Correcting Misspellings in 'Printed Primary Sources':

 
 
 

29 March 2014

Published government documents belong to the class of records that scholars calls "printed primary sources," meaning that they are 'original' historic records now available in printed form. However, they hold significant potential for error in the identification of individuals, given the difficulty that printers in the federal capital had in working with penned documents from writers in the hinterlands who were often of a different culture.

When you encounter individuals who are incorrectly identified in published government documents, EE recommends copying the name exactly as it is written. Then, in your quotations and citations you may correct that identification by placing the correct name in square editorial brackets, immediately after the erroneously rendered name.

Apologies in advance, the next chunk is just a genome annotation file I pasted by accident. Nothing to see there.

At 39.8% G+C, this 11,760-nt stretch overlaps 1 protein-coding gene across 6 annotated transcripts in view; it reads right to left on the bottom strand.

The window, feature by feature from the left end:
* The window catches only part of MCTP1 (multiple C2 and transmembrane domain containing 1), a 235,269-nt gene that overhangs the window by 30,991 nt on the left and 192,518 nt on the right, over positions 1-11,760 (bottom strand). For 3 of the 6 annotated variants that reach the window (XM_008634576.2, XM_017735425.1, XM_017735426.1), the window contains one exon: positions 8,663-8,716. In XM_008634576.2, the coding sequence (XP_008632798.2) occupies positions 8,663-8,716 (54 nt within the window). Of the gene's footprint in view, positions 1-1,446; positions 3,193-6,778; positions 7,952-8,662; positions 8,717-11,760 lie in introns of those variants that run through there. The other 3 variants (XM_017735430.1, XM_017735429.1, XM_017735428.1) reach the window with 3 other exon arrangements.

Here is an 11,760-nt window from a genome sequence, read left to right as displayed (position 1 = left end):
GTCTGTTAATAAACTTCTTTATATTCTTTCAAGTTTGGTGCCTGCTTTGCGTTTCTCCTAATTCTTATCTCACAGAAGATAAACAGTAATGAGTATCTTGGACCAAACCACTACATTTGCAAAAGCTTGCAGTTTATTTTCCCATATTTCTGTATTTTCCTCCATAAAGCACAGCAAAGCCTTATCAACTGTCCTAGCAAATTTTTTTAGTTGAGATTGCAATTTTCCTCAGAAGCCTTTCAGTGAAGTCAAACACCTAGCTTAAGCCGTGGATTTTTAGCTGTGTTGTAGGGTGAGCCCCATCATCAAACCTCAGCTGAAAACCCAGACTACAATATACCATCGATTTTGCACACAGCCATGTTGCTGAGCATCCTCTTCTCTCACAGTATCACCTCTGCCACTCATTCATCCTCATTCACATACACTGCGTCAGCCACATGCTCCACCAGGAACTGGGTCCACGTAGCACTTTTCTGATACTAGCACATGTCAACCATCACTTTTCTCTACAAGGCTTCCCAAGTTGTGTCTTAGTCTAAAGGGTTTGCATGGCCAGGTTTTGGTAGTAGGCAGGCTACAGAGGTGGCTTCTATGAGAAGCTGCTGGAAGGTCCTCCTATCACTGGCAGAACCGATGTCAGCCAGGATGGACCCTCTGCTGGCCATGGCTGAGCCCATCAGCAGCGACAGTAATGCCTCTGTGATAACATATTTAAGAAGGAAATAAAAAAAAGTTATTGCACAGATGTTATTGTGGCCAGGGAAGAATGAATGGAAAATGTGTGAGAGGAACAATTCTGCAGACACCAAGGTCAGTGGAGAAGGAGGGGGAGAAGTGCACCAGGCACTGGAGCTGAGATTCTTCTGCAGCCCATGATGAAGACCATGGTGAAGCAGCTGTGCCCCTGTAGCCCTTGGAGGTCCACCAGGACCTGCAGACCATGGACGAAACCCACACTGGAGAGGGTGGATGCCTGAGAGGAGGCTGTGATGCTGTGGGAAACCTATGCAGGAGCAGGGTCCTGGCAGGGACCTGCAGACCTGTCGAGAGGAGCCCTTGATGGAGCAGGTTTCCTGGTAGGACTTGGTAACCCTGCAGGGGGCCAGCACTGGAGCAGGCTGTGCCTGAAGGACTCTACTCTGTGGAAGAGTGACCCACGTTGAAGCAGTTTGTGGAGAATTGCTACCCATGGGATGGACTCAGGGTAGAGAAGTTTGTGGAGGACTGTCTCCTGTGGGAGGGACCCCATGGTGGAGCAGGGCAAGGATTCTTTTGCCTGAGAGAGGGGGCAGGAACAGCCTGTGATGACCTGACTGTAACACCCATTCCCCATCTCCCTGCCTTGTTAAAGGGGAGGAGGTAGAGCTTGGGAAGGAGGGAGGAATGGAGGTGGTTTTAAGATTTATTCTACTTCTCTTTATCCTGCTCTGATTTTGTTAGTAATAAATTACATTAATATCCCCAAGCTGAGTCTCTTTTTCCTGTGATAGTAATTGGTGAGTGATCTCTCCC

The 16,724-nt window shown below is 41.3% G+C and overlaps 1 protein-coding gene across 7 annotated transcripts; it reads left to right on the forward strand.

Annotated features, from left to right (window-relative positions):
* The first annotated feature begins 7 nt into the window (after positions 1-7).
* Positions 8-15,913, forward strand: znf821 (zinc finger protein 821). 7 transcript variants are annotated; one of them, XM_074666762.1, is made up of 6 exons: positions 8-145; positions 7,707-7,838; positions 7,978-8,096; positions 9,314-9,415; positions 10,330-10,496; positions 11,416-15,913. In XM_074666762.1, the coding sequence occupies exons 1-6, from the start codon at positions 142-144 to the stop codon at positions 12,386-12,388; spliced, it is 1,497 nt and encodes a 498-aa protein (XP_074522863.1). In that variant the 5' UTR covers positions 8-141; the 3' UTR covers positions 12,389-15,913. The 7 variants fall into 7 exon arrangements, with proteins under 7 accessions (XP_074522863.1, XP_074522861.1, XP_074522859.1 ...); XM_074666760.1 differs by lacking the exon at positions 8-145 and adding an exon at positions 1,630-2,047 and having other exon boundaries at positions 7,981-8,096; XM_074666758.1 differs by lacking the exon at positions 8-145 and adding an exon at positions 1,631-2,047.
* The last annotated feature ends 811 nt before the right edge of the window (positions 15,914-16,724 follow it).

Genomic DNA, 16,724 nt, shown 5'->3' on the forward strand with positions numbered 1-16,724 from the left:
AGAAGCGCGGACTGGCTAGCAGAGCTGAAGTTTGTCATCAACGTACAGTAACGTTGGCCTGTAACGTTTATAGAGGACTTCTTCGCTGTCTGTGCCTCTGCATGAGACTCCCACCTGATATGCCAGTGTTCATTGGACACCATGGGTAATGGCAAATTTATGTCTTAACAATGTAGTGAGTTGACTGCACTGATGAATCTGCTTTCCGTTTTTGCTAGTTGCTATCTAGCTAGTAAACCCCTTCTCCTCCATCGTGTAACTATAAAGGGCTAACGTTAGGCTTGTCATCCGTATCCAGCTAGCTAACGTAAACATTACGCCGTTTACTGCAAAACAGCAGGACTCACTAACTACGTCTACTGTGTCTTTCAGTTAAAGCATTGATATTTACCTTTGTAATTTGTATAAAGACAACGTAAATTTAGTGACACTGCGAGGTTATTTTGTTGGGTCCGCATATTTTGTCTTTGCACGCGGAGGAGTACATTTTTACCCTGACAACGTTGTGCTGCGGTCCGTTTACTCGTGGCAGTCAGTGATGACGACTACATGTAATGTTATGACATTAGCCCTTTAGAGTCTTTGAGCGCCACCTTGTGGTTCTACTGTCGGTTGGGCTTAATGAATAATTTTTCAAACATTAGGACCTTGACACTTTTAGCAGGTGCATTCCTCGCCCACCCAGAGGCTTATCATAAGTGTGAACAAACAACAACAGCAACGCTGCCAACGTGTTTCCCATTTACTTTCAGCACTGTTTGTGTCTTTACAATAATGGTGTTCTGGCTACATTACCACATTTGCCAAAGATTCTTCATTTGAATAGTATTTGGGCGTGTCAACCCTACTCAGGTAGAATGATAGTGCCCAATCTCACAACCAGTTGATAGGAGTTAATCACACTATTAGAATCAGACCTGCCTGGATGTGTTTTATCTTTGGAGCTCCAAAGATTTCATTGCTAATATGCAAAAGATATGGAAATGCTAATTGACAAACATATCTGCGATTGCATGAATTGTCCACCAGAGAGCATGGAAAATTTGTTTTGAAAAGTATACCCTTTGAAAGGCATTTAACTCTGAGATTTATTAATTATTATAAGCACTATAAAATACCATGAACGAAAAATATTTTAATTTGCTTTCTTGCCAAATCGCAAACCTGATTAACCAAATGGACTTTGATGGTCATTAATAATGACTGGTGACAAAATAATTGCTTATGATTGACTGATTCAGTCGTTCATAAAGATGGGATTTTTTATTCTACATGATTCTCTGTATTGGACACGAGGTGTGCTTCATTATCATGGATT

If you are not familiar with the wealth of records available in published government documents and legal court reporters, EE's chapter 13, "Publications: Legal Works & Government Documents," should be an eye opener.